Danyelle Brodeur, also of Quebec, weaving the Rep version of Fun House.

A few years ago, I noticed that one of the favorite patterns in Carol Strickler's book was #728, a multiple-tabby design that allows for many colors in the warp and never ceases to grab you with its treadling rhythm. I realized that it could easily be adapted for Echo, Jin, Shadow Weave, Rep, Doubleweave -- all the designs in this workshop -- so I added it to the workshop. 

Echo and Jin variations on #728, the eight-shaft design found in Strickler,
woven by Krysten Morganti.

A few other variations by Krysten...

And here's Krysten.

Diana Vaughan ventured into 12-shaft territory 
with the pattern I call "Pink and Green."

Here are some of Diana's samples woven as Echo. 
The pattern on the bottom right is particularly striking, 
with colors ranging from navy to khaki to turquoise to yellow. 
(Her warp was turquoise and dark blue and her weft was orange!)

Mayine Yu (who goes by Lynn) of Brooklyn, NY, also wove the "Falling Stars" pattern.
Here, she's working on a Doubleweave version that uses one wool yarn 
alternating with one cotton yarn in the weft. When the sample is washed and agitated 
with soap and warm water, the wool fulls and draws in the layer of cotton, 
creating vertical pleats in the fabric. The technique is called "differential shrinkage."

Anne Graham of New Haven also wove the 12-shaft pattern called "Pink and Green."

Here's a detail of Anne's samples in Echo. Note the changes in weft color 
and how much they change the color blending in the samples.

Christina Zook's Falling Stars variations in Rep (below) and Doubleweave (above)

Christina at her loom. Note that her weft colors of bright blue and burgundy 
are the same yarns and colors as her warp for her Doubleweave sample. 
The weft colors can vary and produce interesting color blending, 
but the effect is stronger in some designs than in others.

Here's Marjorie Wheeler working on her Doubleweave design for "Falling Stars." 
(Marjorie was also a key volunteer for NEWS 
and I hope I thanked her enough for all her good work!)

Christine Ross at work on her Doubleweave sample of "Falling Stars."

Ann Guralnick also chose the eight-shaft pattern #728 in Strickler. 
At the top is a Doubleweave variation and below that, Rep Weave.

Ann at her loom

The samples were beautiful, the company was great, and the food was excellent. OK, maybe the rooms were a little cold, at least to begin with -- but what more can you ask for a good conference?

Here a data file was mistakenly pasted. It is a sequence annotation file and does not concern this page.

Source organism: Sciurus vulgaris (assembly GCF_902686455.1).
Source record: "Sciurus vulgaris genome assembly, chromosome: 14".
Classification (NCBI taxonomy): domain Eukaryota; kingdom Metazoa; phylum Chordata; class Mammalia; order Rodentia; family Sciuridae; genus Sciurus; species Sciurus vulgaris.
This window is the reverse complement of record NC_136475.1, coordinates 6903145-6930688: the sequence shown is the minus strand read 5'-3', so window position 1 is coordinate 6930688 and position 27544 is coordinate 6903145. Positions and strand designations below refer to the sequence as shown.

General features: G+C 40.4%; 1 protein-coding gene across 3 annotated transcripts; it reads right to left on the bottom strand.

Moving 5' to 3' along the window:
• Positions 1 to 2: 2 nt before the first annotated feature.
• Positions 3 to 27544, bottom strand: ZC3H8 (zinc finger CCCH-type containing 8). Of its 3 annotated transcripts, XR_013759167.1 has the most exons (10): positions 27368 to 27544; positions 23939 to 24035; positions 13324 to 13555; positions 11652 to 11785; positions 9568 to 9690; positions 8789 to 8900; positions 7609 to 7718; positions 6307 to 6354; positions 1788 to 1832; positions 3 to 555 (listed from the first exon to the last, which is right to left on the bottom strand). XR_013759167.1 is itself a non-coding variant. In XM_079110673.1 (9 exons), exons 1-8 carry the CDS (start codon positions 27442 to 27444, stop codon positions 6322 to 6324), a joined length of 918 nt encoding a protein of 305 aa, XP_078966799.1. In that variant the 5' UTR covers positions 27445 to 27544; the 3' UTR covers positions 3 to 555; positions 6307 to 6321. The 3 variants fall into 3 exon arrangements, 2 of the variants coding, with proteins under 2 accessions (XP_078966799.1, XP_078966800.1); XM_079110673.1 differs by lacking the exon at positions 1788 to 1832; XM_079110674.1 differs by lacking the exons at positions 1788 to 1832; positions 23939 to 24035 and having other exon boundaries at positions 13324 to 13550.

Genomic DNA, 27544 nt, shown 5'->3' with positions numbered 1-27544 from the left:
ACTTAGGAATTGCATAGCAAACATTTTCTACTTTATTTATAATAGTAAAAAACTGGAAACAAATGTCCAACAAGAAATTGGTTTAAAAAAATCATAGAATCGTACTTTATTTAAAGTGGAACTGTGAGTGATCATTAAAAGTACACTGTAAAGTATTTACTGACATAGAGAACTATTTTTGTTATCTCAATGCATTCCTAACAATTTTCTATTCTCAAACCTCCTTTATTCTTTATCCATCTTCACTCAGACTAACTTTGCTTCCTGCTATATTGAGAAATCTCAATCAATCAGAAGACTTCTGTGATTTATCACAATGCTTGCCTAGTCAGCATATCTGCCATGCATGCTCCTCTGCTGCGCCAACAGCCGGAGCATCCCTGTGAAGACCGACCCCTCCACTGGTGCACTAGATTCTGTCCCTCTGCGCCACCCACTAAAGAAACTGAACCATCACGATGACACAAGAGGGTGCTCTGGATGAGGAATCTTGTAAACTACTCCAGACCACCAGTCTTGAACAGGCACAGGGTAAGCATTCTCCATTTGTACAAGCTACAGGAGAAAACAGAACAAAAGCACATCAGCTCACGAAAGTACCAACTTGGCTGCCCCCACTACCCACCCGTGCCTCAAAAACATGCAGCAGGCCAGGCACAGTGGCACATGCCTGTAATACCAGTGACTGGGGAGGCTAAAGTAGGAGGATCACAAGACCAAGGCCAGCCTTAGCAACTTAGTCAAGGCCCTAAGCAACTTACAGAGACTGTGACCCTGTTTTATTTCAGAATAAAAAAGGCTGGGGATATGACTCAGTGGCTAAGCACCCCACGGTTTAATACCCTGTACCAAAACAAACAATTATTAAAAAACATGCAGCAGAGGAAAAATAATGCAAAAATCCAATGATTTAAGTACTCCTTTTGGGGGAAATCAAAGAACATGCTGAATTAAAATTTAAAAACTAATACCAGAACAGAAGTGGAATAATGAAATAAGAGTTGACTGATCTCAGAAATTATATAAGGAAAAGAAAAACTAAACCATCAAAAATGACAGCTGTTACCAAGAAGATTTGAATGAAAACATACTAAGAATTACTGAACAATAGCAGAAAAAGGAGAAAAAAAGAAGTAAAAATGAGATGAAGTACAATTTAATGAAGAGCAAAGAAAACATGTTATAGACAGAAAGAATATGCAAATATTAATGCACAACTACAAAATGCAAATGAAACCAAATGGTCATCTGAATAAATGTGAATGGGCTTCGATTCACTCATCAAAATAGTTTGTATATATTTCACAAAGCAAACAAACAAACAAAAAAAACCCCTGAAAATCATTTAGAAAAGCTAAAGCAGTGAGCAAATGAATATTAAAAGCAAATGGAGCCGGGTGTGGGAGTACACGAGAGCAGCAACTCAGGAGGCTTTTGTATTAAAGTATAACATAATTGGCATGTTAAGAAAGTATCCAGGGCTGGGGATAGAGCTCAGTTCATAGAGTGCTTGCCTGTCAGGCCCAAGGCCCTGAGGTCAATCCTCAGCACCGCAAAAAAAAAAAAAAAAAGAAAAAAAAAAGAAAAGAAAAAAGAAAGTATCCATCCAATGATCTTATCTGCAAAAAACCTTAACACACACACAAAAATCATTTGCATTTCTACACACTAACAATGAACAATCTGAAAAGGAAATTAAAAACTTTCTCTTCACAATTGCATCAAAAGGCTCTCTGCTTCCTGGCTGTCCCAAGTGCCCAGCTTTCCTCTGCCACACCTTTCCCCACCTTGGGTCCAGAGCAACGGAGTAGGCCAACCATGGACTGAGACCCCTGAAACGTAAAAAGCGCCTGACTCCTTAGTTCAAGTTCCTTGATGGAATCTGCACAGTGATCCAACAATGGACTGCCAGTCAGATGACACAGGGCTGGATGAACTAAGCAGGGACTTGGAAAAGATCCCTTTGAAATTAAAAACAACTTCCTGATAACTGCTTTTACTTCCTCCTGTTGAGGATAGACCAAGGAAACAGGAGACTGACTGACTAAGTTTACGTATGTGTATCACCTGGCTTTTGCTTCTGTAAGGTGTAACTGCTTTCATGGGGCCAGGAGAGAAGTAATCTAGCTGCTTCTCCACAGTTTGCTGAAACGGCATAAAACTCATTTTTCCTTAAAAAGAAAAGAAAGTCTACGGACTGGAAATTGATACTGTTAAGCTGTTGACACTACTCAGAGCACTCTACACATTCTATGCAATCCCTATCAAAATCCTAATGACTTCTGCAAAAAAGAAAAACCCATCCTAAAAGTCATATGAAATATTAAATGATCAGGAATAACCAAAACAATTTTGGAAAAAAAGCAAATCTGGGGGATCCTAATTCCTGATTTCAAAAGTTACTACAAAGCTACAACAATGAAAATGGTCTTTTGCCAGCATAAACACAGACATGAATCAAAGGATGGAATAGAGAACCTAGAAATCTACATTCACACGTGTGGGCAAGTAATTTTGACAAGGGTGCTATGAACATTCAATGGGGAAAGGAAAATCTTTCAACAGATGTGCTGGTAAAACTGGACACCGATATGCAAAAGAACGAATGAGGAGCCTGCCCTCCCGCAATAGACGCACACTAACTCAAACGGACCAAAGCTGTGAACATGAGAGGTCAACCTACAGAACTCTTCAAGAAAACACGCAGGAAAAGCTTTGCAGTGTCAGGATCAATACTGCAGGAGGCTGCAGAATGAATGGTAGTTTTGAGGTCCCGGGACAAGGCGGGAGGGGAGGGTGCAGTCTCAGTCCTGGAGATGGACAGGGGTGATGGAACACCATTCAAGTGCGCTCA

The morning everyone was leaving, I woke at 6 a.m. to the sound of a weaver calling out to her friend, "Goodbye! Drive safely! See you soon!" I think that says a lot about the camaraderie of these gatherings.

Can't resist posting one more image: This one of Ann Guralnick's samples 
of Strickler #728, starting at the bottom with Shadow Weave

Wednesday, June 14, 2023

It's Conference Season!


I write this as I'm sitting in the airport in Grand Rapids, MI, waiting for a much-delayed flight to Detroit and then home. What better time to post about the just-finished Michigan Handweavers Conference in Holland, MI? And why not start with a classic conference photo -- that of a group of weaver-friends going out to dinner after a long day in the classroom?

Pictured above, from left to right: Cathy McCarthy, Janney Simpson, Martha Town, Susan Moran, Nancy Riele, Martina Celerin, Nadine Cloutier, and me. Everyone in the photo is either a teacher, a conference organizer, a student at the conference, or any combination of the three. You can imagine what we talked about -- for instance, the exhibits....

There are some 19 guilds in Michigan, and one exhibit featured collected works from many of these guilds -- including this beautiful series of blue vertical panels created by members of Woodland Weavers. Whether they were woven, knitted, felted, printed, quilted, or hand-dyed, these vertical panels all related to the exhibit's focus on the lakes and landscape of Michigan. Here's a closeup of one of the pieces, which included cyanotype prints and painted images of white-pine needles. (I apologize for not crediting the artist, as I did not take down the name.)

Here's an image from a rug-hooked piece by Nadine Cloutier, using hand-dyed wool strips to create a sun-soaked lake view. I love the tactile quality and the varying directions of the wool strips.

Martina Celerin was the keynote speaker, who spoke about her dimensional weavings. They all begin with a simple frame loom she builds herself for warping and weaving tapestry-like backdrops of natural scenes. She then uses a number of techniques, including felting and weaving, to extend her pieces beyond the plane of the the loom outward as much as 12 inches. It's difficult for a photo to portray the depth of her creations, but here is an image of one of her recent pieces, featuring a trail meandering through the forest. (The bright blue color in the upper righthand side of the image is from paper bags in the background, unfortunately, that you can see through the open yarns on the loom.)

You can find out more about Celerin by clicking here.

So much to see -- and touch! Speaking of touch, the workshop I taught was based on my book, Weaving Outside the Box: 12 Projects for Creating Dimensional Cloth. To my surprise and delight, people in the workshop took off with their versions of the projects in the book -- in some cases, improving upon them, in my view. 

This sample by Nancy Riele, using the ancient weave technique known as Rippenköper, had whimsical, flowing horizontal lines. It's woven in 8/2 Tencel on a warp of 60/2 silk in a turned-twill design. I consider her sample way better than the piece I wove for the book ;o)

Among the takeaways from this workshop is that textured weaves call for either specialized (energized) yarns, fulling and differential shrinkage, and/or structure -- any one of these or varied combinations of the three. Finishing is key. Below is a photo of the work of Cory Zann, showing the difference between her fabric on the loom and after washing. Again, this is a turned-twill structure on a 60/2 warp, in her case using a silk/stainless-steel yarn for the weft.